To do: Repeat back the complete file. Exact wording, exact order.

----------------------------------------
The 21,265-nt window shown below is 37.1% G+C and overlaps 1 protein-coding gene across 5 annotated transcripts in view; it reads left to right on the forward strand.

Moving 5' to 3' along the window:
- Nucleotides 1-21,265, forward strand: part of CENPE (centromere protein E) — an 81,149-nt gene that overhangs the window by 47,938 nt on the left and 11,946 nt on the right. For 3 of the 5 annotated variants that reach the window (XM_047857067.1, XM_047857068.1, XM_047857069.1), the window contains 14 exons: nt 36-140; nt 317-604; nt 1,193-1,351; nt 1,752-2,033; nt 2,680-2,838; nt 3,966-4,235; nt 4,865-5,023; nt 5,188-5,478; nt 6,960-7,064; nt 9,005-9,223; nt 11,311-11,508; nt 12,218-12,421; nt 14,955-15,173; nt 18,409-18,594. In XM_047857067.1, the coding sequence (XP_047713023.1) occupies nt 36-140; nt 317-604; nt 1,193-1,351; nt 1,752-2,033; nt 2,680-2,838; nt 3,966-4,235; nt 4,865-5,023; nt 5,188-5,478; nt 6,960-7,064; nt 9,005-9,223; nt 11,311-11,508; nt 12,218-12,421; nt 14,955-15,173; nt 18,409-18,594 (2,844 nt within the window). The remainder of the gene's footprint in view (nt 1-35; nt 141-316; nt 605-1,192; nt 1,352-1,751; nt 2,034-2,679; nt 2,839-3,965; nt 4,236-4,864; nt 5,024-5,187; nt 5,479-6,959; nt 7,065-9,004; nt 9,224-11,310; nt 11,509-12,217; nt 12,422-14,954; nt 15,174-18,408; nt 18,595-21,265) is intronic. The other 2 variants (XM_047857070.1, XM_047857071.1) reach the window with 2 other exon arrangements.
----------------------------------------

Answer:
The 21,265-nt window shown below is 37.1% G+C and overlaps 1 protein-coding gene across 5 annotated transcripts in view; it reads left to right on the forward strand.

Moving 5' to 3' along the window:
- Nucleotides 1-21,265, forward strand: part of CENPE (centromere protein E) — an 81,149-nt gene that overhangs the window by 47,938 nt on the left and 11,946 nt on the right. For 3 of the 5 annotated variants that reach the window (XM_047857067.1, XM_047857068.1, XM_047857069.1), the window contains 14 exons: nt 36-140; nt 317-604; nt 1,193-1,351; nt 1,752-2,033; nt 2,680-2,838; nt 3,966-4,235; nt 4,865-5,023; nt 5,188-5,478; nt 6,960-7,064; nt 9,005-9,223; nt 11,311-11,508; nt 12,218-12,421; nt 14,955-15,173; nt 18,409-18,594. In XM_047857067.1, the coding sequence (XP_047713023.1) occupies nt 36-140; nt 317-604; nt 1,193-1,351; nt 1,752-2,033; nt 2,680-2,838; nt 3,966-4,235; nt 4,865-5,023; nt 5,188-5,478; nt 6,960-7,064; nt 9,005-9,223; nt 11,311-11,508; nt 12,218-12,421; nt 14,955-15,173; nt 18,409-18,594 (2,844 nt within the window). The remainder of the gene's footprint in view (nt 1-35; nt 141-316; nt 605-1,192; nt 1,352-1,751; nt 2,034-2,679; nt 2,839-3,965; nt 4,236-4,864; nt 5,024-5,187; nt 5,479-6,959; nt 7,065-9,004; nt 9,224-11,310; nt 11,509-12,217; nt 12,422-14,954; nt 15,174-18,408; nt 18,595-21,265) is intronic. The other 2 variants (XM_047857070.1, XM_047857071.1) reach the window with 2 other exon arrangements.